"China's priority vis-a-vis the Olympics is to boost the government's leadership by exhibiting the strength of a superpower, while satisfying a patriotic public. The Opening Ceremony is only a small part of China's political self-aggrandizement. The nation's ostentation is founded on this philosophy. A Beijing citizen said, 'Chinese weren't surprised by lip-synching [at the Olympics] as we are constantly surrounded by phony stuff.'"
Here in Taiwan, it is the 50th anniversary of the Second Taiwan Strait Crisis 金門砲戦 http://en.wikipedia.org/wiki/Second_Taiwan_Strait_crisis, and the Daily Yomiuri has a short story entitled "Jinmen Island bridge to link Taiwan, China" http://www.yomiuri.co.jp/dy/world/20080823TDY05308.htm:
"Saturday marks the 50th anniversary of China's bombing of Chinmen (Jinmen) Island 金門 off the coast of mainland China. Under Taiwan President Ma Ying-jeou's (Ba Eikyū) 馬英九 open policy toward China, the small island has been changing from a military outpost to an experimental field for friendship between China and Taiwan."
Right away, this article gets off to a bad start, because it was the previous independence-minded presidential administration that opened up the so-called "mini three-links" between Chinmen and the Chinese mainland. What the Ma government is doing is:
"...boost(ing) the so-called three (links) 三通 --commerce, navigation and communication--that directly connect the island and mainland China. This strategy has enabled Taiwanese and foreigners to directly commute between mainland China and the island on the ferry."
But wait, there's more:
"...construction of a bridge connecting the island and Xiamen 廈門 is planned. The islanders...consider the bridge a turning point in the island's development. (Chinmen) county will lobby for construction of the bridge to begin next year. In addition to the bridge, plans to build a water pipeline and a harbor tunnel are under discussion. Chinmen's population is about 80,000 and the island is not home to any major industries. The islanders hope to work with China to make Chinmen an international tourist resort...The Ma administration intends to remove a ban on an influx of Chinese capital, and Chinmen County 金門県 hopes to construct tourist facilities using investment from Chinese businesses."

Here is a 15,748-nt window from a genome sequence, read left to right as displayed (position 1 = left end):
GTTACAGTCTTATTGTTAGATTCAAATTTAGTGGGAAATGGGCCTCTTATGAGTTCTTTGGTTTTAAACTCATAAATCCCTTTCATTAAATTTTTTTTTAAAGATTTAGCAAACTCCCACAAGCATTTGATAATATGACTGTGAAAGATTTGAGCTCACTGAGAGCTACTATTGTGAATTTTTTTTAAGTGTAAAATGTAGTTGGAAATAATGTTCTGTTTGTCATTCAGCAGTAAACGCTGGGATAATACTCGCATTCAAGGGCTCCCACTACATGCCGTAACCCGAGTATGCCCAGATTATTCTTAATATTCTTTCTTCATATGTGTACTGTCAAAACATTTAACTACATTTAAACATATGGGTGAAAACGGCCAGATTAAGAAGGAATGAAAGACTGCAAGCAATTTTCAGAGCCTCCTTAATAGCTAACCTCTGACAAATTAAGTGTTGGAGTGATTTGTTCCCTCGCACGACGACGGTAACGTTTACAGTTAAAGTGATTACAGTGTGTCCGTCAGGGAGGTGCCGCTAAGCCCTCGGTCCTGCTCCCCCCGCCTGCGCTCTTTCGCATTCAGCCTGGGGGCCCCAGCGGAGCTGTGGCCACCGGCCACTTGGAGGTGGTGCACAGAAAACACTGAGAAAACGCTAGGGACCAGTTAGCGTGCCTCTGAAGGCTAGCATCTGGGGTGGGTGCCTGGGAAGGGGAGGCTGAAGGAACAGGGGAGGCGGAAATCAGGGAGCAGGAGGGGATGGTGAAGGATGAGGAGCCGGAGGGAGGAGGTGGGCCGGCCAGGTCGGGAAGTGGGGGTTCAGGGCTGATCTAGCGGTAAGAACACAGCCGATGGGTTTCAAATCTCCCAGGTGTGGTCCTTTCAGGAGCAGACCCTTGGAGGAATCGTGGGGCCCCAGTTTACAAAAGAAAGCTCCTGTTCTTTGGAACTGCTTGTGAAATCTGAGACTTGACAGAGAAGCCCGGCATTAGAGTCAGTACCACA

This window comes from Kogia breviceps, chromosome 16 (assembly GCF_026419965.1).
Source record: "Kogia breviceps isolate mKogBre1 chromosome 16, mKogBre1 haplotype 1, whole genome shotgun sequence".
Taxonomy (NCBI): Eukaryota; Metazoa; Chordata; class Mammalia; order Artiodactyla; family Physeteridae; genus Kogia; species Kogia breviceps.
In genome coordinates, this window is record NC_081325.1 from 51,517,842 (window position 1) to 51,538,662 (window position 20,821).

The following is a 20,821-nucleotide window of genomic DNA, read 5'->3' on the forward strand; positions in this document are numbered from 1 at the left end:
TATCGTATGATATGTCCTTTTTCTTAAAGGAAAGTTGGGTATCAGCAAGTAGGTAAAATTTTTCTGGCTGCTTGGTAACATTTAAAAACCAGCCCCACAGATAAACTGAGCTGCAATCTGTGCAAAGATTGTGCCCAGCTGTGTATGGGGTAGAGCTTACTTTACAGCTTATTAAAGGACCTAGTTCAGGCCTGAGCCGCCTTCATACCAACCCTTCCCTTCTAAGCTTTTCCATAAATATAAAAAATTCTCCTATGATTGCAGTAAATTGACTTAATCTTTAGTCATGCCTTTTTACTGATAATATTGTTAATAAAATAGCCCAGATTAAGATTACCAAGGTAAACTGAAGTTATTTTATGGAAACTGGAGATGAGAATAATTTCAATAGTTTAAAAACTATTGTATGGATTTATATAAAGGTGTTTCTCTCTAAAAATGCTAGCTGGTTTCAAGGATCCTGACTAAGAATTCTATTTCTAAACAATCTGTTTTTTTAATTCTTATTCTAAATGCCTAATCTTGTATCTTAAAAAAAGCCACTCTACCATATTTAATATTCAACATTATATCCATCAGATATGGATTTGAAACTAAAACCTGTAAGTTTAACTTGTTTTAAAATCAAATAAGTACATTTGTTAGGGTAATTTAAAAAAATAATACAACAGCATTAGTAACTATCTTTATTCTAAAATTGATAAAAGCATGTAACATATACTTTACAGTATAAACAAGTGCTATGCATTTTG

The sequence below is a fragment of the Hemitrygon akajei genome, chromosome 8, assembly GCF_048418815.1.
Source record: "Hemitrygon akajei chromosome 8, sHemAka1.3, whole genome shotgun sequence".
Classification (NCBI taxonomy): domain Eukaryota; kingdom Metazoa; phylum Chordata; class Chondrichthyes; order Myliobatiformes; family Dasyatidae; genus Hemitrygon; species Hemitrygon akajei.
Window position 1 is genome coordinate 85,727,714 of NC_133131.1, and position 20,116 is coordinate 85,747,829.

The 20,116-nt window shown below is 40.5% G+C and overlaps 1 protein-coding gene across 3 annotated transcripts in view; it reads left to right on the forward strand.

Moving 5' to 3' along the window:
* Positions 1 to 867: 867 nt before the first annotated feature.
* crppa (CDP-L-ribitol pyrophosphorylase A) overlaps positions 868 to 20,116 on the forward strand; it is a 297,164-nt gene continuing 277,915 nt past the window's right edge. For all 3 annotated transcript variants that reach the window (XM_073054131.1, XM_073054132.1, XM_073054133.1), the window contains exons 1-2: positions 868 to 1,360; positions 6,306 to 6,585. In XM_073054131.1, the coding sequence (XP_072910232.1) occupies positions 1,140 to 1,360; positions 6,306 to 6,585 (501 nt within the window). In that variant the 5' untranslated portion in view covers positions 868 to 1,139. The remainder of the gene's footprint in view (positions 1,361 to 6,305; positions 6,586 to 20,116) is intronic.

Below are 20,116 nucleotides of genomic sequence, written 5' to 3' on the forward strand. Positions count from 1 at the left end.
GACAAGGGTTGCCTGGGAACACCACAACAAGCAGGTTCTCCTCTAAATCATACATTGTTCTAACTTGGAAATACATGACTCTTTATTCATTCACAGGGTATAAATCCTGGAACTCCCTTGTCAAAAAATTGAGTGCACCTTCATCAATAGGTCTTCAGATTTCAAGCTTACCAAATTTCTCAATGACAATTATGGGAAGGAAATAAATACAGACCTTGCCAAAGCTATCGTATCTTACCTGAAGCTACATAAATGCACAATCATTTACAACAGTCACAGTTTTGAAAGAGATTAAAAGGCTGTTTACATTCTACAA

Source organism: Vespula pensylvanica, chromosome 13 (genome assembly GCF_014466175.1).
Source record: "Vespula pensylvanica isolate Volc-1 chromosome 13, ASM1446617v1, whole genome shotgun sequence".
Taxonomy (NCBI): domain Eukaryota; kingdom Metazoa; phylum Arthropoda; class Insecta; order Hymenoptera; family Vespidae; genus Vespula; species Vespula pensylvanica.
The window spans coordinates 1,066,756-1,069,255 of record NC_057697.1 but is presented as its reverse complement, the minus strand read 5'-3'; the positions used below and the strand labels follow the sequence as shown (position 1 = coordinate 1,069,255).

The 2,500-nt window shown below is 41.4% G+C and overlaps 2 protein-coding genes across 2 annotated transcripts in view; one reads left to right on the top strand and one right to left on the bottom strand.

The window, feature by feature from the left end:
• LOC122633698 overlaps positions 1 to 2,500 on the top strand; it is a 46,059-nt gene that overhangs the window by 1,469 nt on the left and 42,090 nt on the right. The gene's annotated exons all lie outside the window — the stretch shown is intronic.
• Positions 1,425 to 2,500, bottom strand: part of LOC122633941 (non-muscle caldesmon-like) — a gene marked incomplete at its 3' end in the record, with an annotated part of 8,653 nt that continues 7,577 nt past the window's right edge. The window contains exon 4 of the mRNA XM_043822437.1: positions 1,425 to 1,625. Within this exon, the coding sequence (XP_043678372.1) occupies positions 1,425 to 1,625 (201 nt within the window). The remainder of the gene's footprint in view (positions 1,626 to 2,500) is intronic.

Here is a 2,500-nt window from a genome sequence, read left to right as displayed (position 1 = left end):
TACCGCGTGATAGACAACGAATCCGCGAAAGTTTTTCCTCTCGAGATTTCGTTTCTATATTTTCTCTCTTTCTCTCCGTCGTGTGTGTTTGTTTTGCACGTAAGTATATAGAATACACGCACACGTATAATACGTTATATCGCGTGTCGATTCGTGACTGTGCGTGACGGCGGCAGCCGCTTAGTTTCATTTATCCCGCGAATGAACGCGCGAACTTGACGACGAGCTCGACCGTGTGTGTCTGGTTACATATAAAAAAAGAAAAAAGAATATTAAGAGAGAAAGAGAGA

The story concludes by saying:
"Fifty years have passed since Chinmen was bombed by China, heightening fears that a war would break out between China and the United States. The island, which used to be an outpost against a Chinese threat during the Chiang Kai-shek (Shō Kaiseki) 蒋介石 era, is changing to become symbol of reconciliation."
Or of the brave new world the KMT 中国国民党 is building for Taiwan. The thing about Chinmen is that, officially at least, it is part of Fujian Province, and not Taiwan proper. Should that day come when pigs take to the air, and figure skating becomes a popular activity in Hell, (in other words, when China recognizes the existence of Taiwan as an independent state), what would happen to Chinmen (and Matsu 馬祖)? Would the islands remain part of a Republic of Taiwan, or would they be returned to China as part of a negotiated settlement? Back in the real world, the more correct question might be to ask if Chinmen and Matsu are going to be some sort of test case (or dry run) for the KMT's long-range plans for Taiwan. And I think we all know what those are.